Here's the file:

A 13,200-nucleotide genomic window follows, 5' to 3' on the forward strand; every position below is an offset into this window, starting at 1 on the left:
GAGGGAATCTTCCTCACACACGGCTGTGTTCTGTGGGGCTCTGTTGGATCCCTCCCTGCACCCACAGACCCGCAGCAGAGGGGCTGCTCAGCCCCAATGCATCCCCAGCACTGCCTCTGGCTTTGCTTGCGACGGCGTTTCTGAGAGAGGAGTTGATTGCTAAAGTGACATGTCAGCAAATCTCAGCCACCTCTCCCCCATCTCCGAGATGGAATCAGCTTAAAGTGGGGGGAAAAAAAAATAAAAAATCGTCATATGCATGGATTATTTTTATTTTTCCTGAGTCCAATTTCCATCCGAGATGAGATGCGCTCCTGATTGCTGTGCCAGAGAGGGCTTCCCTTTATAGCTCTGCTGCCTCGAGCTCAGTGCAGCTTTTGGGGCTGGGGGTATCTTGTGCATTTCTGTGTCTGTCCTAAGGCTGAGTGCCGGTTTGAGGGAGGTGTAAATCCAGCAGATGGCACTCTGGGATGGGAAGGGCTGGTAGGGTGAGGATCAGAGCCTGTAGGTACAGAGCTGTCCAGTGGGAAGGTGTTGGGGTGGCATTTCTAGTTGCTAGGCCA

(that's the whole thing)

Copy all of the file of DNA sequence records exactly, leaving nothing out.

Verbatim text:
A 13,200-nucleotide genomic window follows, 5' to 3' on the forward strand; every position below is an offset into this window, starting at 1 on the left:
GAGGGAATCTTCCTCACACACGGCTGTGTTCTGTGGGGCTCTGTTGGATCCCTCCCTGCACCCACAGACCCGCAGCAGAGGGGCTGCTCAGCCCCAATGCATCCCCAGCACTGCCTCTGGCTTTGCTTGCGACGGCGTTTCTGAGAGAGGAGTTGATTGCTAAAGTGACATGTCAGCAAATCTCAGCCACCTCTCCCCCATCTCCGAGATGGAATCAGCTTAAAGTGGGGGGAAAAAAAAATAAAAAATCGTCATATGCATGGATTATTTTTATTTTTCCTGAGTCCAATTTCCATCCGAGATGAGATGCGCTCCTGATTGCTGTGCCAGAGAGGGCTTCCCTTTATAGCTCTGCTGCCTCGAGCTCAGTGCAGCTTTTGGGGCTGGGGGTATCTTGTGCATTTCTGTGTCTGTCCTAAGGCTGAGTGCCGGTTTGAGGGAGGTGTAAATCCAGCAGATGGCACTCTGGGATGGGAAGGGCTGGTAGGGTGAGGATCAGAGCCTGTAGGTACAGAGCTGTCCAGTGGGAAGGTGTTGGGGTGGCATTTCTAGTTGCTAGGCCA